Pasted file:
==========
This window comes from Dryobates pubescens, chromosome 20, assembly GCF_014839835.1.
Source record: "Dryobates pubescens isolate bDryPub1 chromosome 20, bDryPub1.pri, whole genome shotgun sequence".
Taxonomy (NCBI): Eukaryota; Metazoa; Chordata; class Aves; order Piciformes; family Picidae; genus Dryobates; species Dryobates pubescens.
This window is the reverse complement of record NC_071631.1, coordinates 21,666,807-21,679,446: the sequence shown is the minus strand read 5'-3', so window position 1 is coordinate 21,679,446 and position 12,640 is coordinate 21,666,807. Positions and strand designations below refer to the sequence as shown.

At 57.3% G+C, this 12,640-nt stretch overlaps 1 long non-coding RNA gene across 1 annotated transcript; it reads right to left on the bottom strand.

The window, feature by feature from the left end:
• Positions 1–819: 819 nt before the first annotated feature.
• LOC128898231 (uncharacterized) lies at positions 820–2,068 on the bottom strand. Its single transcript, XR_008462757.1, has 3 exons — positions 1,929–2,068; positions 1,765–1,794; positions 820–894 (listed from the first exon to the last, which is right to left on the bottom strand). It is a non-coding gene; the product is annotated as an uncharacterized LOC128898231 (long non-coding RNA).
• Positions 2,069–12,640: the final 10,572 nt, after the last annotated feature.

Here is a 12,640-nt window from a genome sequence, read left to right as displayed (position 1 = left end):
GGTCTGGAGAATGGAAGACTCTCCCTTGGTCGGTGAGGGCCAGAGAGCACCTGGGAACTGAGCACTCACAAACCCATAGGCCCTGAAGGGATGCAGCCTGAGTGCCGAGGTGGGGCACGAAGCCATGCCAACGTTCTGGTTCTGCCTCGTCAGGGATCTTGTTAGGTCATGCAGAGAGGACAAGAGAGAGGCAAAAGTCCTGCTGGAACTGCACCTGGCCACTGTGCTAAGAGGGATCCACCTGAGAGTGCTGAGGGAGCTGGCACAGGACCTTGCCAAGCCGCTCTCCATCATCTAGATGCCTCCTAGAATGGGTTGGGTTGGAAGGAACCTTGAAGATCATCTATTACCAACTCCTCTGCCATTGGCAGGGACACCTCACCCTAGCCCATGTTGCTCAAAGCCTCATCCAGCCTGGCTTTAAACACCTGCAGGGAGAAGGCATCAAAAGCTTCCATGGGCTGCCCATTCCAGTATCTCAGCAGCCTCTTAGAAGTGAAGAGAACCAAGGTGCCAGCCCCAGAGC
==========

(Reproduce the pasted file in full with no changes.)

This window comes from Dryobates pubescens, chromosome 20, assembly GCF_014839835.1.
Source record: "Dryobates pubescens isolate bDryPub1 chromosome 20, bDryPub1.pri, whole genome shotgun sequence".
Taxonomy (NCBI): Eukaryota; Metazoa; Chordata; class Aves; order Piciformes; family Picidae; genus Dryobates; species Dryobates pubescens.
This window is the reverse complement of record NC_071631.1, coordinates 21,666,807-21,679,446: the sequence shown is the minus strand read 5'-3', so window position 1 is coordinate 21,679,446 and position 12,640 is coordinate 21,666,807. Positions and strand designations below refer to the sequence as shown.

At 57.3% G+C, this 12,640-nt stretch overlaps 1 long non-coding RNA gene across 1 annotated transcript; it reads right to left on the bottom strand.

The window, feature by feature from the left end:
• Positions 1–819: 819 nt before the first annotated feature.
• LOC128898231 (uncharacterized) lies at positions 820–2,068 on the bottom strand. Its single transcript, XR_008462757.1, has 3 exons — positions 1,929–2,068; positions 1,765–1,794; positions 820–894 (listed from the first exon to the last, which is right to left on the bottom strand). It is a non-coding gene; the product is annotated as an uncharacterized LOC128898231 (long non-coding RNA).
• Positions 2,069–12,640: the final 10,572 nt, after the last annotated feature.

Here is a 12,640-nt window from a genome sequence, read left to right as displayed (position 1 = left end):
GGTCTGGAGAATGGAAGACTCTCCCTTGGTCGGTGAGGGCCAGAGAGCACCTGGGAACTGAGCACTCACAAACCCATAGGCCCTGAAGGGATGCAGCCTGAGTGCCGAGGTGGGGCACGAAGCCATGCCAACGTTCTGGTTCTGCCTCGTCAGGGATCTTGTTAGGTCATGCAGAGAGGACAAGAGAGAGGCAAAAGTCCTGCTGGAACTGCACCTGGCCACTGTGCTAAGAGGGATCCACCTGAGAGTGCTGAGGGAGCTGGCACAGGACCTTGCCAAGCCGCTCTCCATCATCTAGATGCCTCCTAGAATGGGTTGGGTTGGAAGGAACCTTGAAGATCATCTATTACCAACTCCTCTGCCATTGGCAGGGACACCTCACCCTAGCCCATGTTGCTCAAAGCCTCATCCAGCCTGGCTTTAAACACCTGCAGGGAGAAGGCATCAAAAGCTTCCATGGGCTGCCCATTCCAGTATCTCAGCAGCCTCTTAGAAGTGAAGAGAACCAAGGTGCCAGCCCCAGAGC